Inasmuch as ACR is the preeminent organization concerned with consumer behavior, it is essentially true that as ACR goes, so goes consumer behavior. While I believe that ACR should continue to represent a broad and diverse membership, and should in fact seek to further broaden, diversify, and balance its membership. I also believe that the status of the field of consumer behavior depends upon the richness of its visions of that which it aspires to be.

My own vision is one of consumer behavior as a discipline unto itself, with a variety of constituent groups, but with no overriding loyalty to any existing discipline or interest group. That is, consumer behavior should not be a subdiscipline of marketing, advertising, psychology, sociology, or anthropology, nor the handmaiden of business, government, or consumers. It should instead be a viable field of study, just as these other disciplines are, with some potential relevance to each of these constituent groups.

In order to achieve this mature and independent status, in the short-run consumer behavior should seek to divorce itself from the parochial interests of any single constituent group. Given the dominant allegiance to marketing in the past, a counter effort of clearly non-marketing-inspired theory and research efforts seems needed. This should also encourage a needed macro orientation within the field and lend credibility to the sincerity of the field's aspirations to be more than an engineering discipline serving a narrow scope of interests. It also seems necessary that meaningful and neglected macro issues be addressed such as the effects of various types of consumption on consumer and societal well-being, the political economy of consumption, tradeoffs between experiential and material consumption, historical, biological, and motivational bases for acquisition, possession, and collection, and consumption's interaction with self-definition. These foci should help to establish consumer behavior as a behavioral and social science of relevance to understanding an important domain of human behavior.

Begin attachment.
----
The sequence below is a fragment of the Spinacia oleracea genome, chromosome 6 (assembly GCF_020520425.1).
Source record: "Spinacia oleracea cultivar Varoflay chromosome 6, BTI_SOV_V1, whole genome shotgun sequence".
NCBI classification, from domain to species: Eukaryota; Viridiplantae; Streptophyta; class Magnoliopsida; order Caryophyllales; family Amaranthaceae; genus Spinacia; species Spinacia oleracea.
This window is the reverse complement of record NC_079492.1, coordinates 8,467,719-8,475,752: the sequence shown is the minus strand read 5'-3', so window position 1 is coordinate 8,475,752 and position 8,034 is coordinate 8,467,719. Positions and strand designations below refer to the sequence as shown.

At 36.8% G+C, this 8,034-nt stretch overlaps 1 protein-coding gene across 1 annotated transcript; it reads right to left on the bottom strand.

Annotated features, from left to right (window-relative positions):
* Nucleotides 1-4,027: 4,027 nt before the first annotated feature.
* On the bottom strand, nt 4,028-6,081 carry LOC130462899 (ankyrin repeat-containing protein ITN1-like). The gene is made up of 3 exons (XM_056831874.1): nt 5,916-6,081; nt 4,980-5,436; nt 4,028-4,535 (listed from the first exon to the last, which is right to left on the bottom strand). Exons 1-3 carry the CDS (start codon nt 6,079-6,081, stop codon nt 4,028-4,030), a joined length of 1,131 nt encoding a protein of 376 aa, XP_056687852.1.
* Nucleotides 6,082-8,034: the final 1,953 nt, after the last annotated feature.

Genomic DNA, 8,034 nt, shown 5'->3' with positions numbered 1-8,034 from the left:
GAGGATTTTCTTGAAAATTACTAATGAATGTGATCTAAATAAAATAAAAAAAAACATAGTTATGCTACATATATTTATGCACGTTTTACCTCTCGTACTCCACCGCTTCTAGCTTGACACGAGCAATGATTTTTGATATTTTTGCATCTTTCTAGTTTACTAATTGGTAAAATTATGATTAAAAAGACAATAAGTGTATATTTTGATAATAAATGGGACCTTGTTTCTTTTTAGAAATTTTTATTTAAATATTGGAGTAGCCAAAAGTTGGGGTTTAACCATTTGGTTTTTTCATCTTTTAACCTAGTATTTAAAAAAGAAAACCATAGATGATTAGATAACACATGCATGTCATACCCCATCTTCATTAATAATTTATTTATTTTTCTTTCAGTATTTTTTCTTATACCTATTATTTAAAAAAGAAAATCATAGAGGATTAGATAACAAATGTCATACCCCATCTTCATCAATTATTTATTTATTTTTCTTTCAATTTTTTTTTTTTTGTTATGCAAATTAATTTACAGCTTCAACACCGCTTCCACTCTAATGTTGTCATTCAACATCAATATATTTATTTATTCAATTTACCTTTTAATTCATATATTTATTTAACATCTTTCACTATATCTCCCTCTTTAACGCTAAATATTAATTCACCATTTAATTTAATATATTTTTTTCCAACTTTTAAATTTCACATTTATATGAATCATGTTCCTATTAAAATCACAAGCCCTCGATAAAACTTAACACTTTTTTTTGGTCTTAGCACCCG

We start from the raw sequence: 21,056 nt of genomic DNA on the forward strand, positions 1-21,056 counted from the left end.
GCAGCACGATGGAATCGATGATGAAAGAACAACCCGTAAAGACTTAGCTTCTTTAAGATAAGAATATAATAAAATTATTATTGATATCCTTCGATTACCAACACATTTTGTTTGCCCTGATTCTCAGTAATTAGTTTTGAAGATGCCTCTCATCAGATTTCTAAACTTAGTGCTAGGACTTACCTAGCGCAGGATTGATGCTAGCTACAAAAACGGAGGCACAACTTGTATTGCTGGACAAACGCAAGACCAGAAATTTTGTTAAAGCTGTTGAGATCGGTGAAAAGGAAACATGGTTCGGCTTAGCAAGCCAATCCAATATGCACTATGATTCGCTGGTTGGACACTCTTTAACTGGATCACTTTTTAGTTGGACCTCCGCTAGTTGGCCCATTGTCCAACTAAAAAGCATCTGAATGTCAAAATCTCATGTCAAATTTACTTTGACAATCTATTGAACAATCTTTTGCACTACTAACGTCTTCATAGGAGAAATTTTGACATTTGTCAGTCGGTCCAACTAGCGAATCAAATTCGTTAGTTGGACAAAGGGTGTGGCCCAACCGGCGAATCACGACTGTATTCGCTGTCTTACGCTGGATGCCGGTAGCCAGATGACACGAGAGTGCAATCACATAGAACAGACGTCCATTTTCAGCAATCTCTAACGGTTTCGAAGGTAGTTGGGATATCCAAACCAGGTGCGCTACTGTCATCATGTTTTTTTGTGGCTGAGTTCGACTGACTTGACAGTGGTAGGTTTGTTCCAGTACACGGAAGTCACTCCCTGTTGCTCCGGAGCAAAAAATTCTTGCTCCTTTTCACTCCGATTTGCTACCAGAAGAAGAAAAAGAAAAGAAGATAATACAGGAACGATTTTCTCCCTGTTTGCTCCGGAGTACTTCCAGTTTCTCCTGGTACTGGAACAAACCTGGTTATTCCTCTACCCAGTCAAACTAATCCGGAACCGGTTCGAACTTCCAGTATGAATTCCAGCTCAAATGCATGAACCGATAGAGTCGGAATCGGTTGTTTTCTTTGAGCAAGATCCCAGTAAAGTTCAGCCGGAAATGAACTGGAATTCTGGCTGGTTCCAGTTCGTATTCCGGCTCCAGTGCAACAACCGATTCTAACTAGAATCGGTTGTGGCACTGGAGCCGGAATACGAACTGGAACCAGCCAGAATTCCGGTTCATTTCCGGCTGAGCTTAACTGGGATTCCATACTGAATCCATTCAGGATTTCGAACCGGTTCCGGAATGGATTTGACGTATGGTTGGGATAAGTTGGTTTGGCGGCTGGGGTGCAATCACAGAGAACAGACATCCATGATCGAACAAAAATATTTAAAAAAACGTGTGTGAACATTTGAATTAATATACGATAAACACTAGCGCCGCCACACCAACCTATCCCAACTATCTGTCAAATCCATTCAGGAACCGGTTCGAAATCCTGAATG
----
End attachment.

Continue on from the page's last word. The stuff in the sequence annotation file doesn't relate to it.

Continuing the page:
It is significant that occasionally, and especially recently, some prominent scholars from other behavioral and social sciences have begun to turn their attention to consumer behavior phenomena. They include for instance anthropologists Mary Douglas and Marshall Sahlins, sociologists Michael Schudson and Eugene Rochberg-Halton, historians Neil McKendrick and T. J. Jackson Lears, literary critics Lewis Hyde and Marc Shell, psychologists Lita Furby and Mihaly Csikszentmihalyi, communication theorists William Leiss and Stephen Kline, and economists Richard Easterlin and Albert Hirschman. It is also significant that none of these except Lita Furby has ever participated in ACR. The forces that tend to keep these consumer behavior scholars within their original disciplines may well be the same forces that cause Rich Lutz to urge that we keep our focus within marketing as a parent discipline. This is unfortunate since it fractionates and dissipates the efforts of what could otherwise be a cohesive and meaningful discipline of consumer behavior. There is much that we might say to one another, and ACR is the most logical organization to bring about such a dialogue.